Aljazeera’s Inside Story examines the ongoing issues facing the country in the aftermath of al-Shabab attacks on a state institution.
Somalilandsun – After 20 years of civil conflict, Somalia has once again been given a stark reminder of the challenges facing its UN-backed government.
A fragile peace has again been shattered, in the most serious attack on Mogadishu since al-Shabab fighters were forced out of the capital in 2011.
“It is very tragic but that does not necessarily mean that the government doesn’t have any capacity to defeat al-Shabab. Al-Shabab, as you can see now, is a criminal outfit and is no longer a fighting machine. I agree that the government doesn’t have much capacity but like any other country that comes out of a post-conflict position … I think they are doing a very good job.”
– Abdurahman Hosh Jibril, Somali member of parliament
Suicide commandos forced their way into the Supreme Court complex, spraying gunfire and detonating explosives. It is another setback for a country that is making small political gains while struggling to establish a credible army and security force.
Critics argue that the army is clan-based, made up of various militias, and loyal to different warlords. They are paid relatively little, with wages coming from the European Union and the United Nations. And, most serious of all, they are seen as lacking discipline, and are not trusted.
A Human Rights Watch report in March accused militias and security forces of serious abuses, including rape, beatings and ethnic discrimination, as well as restricting access to food and shelter.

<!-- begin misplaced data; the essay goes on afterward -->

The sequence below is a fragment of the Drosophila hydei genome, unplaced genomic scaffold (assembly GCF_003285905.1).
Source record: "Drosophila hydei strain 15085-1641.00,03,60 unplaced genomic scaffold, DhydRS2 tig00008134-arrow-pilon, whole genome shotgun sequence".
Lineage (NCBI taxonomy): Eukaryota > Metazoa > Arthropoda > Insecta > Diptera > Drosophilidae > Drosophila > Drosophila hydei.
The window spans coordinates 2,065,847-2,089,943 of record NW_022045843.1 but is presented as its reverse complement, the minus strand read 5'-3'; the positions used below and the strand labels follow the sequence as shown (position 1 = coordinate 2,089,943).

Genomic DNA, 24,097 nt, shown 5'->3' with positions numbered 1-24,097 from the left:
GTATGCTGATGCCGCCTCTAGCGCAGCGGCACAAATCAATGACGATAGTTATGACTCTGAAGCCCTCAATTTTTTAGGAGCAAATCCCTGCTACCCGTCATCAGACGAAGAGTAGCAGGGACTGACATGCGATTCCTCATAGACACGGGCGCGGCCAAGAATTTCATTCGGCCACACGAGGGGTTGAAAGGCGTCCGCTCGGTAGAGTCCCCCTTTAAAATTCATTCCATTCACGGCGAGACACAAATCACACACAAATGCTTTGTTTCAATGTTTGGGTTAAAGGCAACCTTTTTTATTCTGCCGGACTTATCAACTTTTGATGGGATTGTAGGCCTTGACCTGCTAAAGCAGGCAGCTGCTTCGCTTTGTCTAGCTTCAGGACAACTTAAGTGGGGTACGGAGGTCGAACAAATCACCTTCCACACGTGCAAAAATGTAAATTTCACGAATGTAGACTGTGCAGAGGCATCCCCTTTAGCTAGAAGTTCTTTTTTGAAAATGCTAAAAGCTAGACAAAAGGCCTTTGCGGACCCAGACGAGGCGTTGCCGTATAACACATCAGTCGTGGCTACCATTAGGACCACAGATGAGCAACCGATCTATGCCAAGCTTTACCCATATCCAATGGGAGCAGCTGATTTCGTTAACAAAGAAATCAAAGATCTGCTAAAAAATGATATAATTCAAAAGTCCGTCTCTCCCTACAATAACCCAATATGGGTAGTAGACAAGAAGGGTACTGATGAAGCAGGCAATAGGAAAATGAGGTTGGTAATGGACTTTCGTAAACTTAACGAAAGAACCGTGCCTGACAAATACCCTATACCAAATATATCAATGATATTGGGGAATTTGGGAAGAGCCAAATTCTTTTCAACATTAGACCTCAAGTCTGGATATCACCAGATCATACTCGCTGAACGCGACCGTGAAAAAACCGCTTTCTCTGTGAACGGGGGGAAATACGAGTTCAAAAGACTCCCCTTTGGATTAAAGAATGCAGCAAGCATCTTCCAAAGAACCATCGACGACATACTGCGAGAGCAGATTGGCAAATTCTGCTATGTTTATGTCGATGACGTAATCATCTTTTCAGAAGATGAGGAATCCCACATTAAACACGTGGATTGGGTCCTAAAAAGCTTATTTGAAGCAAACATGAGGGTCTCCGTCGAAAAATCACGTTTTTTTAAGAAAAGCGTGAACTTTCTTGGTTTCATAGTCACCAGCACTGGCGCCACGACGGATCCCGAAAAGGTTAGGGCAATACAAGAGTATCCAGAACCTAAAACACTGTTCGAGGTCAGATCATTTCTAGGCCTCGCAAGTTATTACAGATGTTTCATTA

Meanwhile, armed group al-Shabab, which means The Youth, is fighting for an Islamic state in Somalia. At one stage it controlled large parts of the country, but a sustained military campaign by the African Union has forced the group to give up a lot of its territory.
In August 2011, fighters were driven from the capital. Months later, they responded, attacking buildings housing the transitional government, killing 82 people. The year 2012 saw the group flushed out of more towns, eventually losing their last urban stronghold of Kismayo in October.
This forced fighters to revert to guerrilla tactics, with a series of suicide and bomb attacks carried out in the capital this year, which culminated in Sunday’s assault.
The man charged with improving Somalia’s lot, President Hassan Sheikh Mohamud, took office in September. He is an academic and civic activist with little political experience; he is also the first elected president since 1967. He is enjoying some success.
“The security army has been built from scratch … it hasn’t yet established its own true command and control. Indeed, it was built from militia and warlords but the influence of warlords has significantly been eroded and the Somali army ethos is taking place.”
– Augustine Mahiga, the UN special representative for Somalia
Under his watch, the US formally recognised the African nation’s new government in January, the first time it has done that since 1991. In March, the UN Security Council voted unanimously to partially suspend an arms embargo for 12 months. And on Friday, the International Monetary Fund announced it was recognising Somalia’s government after a more than 20-year break in relations.
Many of the boots on the ground in Somalia belong to soldiers from AMISOM – the African Union Mission in Somalia. It was deployed in 2007, to support the transitional government, train Somali security forces, and help battle al-Shabab.
AMISOM has a near 17,000-strong force in Somalia. It had an initial six-month mandate, but six years on, it is still operative there.
So, can Somalia win the fight against al-Shabab? And can it pull together security forces that stand accused of abuse, rape and discrimination against their own people?
For this edition of Inside Story, Hazem Sika is joined by guests: Augustine Mahiga, the UN special representative for Somalia, and head of the UN political office for Somalia; Abdurahman Hosh Jibril, a Somali member of parliament, and former minister of constitutional affairs and reconciliation; Laetitia Bader, a researcher with Human Rights Watch; and Abdi Aynte, director of the Heritage Institute for Policy Studies.